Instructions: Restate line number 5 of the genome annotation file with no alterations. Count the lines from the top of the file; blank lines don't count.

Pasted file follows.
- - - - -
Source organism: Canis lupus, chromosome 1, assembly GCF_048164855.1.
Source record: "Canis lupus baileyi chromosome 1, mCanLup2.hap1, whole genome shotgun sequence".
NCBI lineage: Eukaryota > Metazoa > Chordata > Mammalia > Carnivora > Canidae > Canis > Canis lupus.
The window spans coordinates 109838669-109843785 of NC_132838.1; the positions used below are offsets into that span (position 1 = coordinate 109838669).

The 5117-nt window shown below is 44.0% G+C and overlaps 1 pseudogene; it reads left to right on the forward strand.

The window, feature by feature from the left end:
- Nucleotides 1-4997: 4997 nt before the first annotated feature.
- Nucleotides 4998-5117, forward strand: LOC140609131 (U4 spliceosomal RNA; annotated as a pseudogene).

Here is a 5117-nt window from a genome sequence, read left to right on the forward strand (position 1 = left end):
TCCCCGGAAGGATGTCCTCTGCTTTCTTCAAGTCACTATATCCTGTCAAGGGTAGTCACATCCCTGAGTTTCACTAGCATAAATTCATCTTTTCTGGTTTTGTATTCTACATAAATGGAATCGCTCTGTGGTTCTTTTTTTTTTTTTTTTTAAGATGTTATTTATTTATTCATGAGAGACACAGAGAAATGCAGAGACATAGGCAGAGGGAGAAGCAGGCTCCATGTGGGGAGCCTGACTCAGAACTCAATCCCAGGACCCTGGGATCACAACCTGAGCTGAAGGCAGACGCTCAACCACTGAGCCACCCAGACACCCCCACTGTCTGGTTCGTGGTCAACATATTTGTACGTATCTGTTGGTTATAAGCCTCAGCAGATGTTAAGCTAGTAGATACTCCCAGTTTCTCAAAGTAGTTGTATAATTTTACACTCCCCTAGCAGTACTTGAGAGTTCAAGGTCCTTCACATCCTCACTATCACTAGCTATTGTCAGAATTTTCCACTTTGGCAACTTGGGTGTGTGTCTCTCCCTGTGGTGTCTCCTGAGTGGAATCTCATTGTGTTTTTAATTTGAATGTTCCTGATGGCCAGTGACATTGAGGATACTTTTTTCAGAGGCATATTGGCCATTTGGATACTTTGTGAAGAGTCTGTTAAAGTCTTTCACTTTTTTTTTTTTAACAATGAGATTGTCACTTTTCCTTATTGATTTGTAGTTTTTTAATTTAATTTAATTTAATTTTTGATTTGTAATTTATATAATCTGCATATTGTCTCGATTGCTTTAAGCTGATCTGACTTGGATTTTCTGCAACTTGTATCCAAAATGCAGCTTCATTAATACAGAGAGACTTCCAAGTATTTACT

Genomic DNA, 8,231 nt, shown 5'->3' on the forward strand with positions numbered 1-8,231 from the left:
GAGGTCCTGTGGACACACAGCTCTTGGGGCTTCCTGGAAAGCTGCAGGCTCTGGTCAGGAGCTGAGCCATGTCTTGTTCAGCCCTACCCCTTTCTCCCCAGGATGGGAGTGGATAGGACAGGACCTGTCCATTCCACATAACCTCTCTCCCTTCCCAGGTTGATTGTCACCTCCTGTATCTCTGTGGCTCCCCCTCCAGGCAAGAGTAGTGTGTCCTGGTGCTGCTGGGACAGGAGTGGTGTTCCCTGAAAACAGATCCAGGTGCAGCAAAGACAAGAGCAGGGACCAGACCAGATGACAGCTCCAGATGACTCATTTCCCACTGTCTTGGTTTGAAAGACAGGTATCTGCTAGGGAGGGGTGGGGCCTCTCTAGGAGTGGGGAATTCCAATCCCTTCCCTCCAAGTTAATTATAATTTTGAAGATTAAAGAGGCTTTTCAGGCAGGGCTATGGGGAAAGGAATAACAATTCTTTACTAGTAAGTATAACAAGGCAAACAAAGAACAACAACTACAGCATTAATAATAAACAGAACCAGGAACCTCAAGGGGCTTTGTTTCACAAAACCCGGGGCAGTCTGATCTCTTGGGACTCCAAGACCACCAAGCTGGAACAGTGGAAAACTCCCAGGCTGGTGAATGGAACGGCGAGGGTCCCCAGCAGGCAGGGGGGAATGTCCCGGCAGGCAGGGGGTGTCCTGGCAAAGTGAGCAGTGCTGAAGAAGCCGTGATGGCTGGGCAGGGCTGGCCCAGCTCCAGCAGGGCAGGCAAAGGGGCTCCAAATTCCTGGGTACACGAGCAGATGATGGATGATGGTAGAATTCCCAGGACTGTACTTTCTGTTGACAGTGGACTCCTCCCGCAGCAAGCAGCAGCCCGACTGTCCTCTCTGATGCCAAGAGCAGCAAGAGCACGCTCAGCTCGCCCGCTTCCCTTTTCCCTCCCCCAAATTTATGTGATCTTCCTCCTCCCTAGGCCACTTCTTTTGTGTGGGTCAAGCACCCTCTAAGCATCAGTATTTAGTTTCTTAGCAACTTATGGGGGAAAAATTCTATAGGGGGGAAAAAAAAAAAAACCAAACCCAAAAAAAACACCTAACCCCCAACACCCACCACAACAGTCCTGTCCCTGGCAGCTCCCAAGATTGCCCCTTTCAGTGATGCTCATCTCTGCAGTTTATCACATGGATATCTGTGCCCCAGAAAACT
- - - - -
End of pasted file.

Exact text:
The 5117-nt window shown below is 44.0% G+C and overlaps 1 pseudogene; it reads left to right on the forward strand.